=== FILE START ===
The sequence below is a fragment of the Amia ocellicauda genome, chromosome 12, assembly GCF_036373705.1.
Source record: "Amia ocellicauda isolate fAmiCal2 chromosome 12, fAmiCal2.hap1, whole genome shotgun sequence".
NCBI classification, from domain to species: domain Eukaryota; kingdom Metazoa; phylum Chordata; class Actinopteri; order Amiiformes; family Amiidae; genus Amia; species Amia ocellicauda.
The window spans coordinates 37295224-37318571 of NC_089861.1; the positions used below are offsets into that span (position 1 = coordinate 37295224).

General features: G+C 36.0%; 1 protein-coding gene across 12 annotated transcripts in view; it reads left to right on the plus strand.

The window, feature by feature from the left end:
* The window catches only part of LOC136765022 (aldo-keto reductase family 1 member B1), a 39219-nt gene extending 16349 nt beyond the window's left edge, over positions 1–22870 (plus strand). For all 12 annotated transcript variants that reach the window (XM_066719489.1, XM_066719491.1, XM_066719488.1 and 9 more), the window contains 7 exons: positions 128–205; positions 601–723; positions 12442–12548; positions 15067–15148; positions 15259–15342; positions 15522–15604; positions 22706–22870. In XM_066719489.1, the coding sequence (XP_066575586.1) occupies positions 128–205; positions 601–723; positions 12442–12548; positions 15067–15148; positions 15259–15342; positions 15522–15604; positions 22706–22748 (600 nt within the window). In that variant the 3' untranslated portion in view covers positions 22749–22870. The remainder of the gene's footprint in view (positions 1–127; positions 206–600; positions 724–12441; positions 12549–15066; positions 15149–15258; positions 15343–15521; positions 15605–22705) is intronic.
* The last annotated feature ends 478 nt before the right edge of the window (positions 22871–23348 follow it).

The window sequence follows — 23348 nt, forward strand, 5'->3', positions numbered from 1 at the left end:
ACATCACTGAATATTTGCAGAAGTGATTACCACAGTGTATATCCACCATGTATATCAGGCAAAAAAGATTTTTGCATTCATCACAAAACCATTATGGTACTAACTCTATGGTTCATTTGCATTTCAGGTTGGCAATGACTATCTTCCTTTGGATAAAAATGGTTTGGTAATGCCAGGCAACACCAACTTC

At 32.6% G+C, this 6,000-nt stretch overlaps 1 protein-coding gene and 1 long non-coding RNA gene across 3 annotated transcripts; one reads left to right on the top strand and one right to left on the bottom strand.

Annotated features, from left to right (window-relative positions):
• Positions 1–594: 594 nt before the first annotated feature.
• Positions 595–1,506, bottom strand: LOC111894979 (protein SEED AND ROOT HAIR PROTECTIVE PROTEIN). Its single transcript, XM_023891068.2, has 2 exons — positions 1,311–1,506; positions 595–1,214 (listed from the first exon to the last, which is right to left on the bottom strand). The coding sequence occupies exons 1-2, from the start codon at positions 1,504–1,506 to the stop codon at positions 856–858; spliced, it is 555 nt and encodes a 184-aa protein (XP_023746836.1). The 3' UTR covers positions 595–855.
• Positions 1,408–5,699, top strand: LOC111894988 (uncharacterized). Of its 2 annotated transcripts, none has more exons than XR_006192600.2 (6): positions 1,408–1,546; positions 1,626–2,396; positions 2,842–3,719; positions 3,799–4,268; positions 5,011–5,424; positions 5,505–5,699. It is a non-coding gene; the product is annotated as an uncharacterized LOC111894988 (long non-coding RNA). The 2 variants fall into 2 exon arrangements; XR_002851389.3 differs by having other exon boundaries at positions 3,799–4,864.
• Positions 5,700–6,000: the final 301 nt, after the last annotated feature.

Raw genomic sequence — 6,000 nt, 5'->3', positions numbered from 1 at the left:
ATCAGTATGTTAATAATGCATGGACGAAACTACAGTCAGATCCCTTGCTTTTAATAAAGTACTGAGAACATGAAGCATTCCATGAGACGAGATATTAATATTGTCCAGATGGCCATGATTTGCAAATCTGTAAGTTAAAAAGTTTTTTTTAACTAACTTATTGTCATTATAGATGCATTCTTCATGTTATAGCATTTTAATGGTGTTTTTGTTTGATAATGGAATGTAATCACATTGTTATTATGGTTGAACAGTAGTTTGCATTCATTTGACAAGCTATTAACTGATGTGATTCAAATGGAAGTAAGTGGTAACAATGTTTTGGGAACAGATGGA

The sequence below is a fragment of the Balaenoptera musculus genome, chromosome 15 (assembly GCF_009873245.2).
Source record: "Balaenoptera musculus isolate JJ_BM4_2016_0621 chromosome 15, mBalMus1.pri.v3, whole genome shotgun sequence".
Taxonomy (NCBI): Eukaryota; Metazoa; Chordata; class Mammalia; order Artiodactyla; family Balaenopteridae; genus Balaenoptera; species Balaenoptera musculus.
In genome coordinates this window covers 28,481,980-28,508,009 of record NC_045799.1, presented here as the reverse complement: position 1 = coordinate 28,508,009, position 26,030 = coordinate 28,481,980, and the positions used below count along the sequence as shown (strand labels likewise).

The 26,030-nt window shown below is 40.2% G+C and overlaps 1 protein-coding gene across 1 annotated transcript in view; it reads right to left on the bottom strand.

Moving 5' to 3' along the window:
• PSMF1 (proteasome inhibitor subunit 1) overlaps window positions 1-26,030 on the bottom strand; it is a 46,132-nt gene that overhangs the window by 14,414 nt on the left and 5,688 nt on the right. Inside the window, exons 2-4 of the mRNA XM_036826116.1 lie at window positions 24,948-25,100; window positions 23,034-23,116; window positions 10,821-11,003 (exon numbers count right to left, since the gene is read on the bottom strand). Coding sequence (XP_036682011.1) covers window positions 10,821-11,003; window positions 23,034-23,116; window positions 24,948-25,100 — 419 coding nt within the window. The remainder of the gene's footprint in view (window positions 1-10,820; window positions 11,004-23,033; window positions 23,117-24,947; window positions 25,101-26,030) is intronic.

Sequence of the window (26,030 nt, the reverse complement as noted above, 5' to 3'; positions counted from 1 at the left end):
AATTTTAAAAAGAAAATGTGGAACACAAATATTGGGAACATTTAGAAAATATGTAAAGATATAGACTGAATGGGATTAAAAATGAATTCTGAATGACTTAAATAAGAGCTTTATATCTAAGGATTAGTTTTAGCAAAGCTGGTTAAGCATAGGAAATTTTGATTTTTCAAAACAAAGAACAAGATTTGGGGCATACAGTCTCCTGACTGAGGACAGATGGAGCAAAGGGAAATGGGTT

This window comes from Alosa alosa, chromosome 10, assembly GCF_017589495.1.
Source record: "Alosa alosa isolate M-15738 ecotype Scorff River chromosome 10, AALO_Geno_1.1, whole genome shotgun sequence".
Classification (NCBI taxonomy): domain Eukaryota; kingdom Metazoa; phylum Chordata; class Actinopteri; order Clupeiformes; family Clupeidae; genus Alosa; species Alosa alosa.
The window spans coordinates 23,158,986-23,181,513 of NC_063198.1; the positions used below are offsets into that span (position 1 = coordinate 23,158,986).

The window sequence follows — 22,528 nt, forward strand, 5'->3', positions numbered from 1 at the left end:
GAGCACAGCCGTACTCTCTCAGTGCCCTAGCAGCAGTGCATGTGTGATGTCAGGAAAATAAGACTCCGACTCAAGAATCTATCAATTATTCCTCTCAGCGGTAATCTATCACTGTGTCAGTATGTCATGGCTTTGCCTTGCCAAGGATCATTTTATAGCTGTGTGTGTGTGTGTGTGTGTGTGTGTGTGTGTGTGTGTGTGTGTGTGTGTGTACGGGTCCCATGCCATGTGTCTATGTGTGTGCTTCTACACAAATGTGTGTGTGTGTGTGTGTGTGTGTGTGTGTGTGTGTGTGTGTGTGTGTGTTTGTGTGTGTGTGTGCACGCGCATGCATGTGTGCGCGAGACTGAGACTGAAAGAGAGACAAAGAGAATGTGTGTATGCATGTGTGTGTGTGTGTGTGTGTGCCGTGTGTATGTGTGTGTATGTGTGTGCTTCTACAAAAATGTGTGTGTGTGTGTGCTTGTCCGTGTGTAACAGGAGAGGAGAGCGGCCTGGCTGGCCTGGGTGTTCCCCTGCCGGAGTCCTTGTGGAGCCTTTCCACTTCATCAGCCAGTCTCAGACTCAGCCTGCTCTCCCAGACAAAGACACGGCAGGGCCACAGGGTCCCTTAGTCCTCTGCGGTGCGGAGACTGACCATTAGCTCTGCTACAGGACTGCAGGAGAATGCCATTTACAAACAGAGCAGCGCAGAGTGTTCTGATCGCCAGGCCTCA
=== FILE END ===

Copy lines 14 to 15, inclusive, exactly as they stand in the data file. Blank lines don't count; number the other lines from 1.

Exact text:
• Positions 595–1,506, bottom strand: LOC111894979 (protein SEED AND ROOT HAIR PROTECTIVE PROTEIN). Its single transcript, XM_023891068.2, has 2 exons — positions 1,311–1,506; positions 595–1,214 (listed from the first exon to the last, which is right to left on the bottom strand). The coding sequence occupies exons 1-2, from the start codon at positions 1,504–1,506 to the stop codon at positions 856–858; spliced, it is 555 nt and encodes a 184-aa protein (XP_023746836.1). The 3' UTR covers positions 595–855.
• Positions 1,408–5,699, top strand: LOC111894988 (uncharacterized). Of its 2 annotated transcripts, none has more exons than XR_006192600.2 (6): positions 1,408–1,546; positions 1,626–2,396; positions 2,842–3,719; positions 3,799–4,268; positions 5,011–5,424; positions 5,505–5,699. It is a non-coding gene; the product is annotated as an uncharacterized LOC111894988 (long non-coding RNA). The 2 variants fall into 2 exon arrangements; XR_002851389.3 differs by having other exon boundaries at positions 3,799–4,864.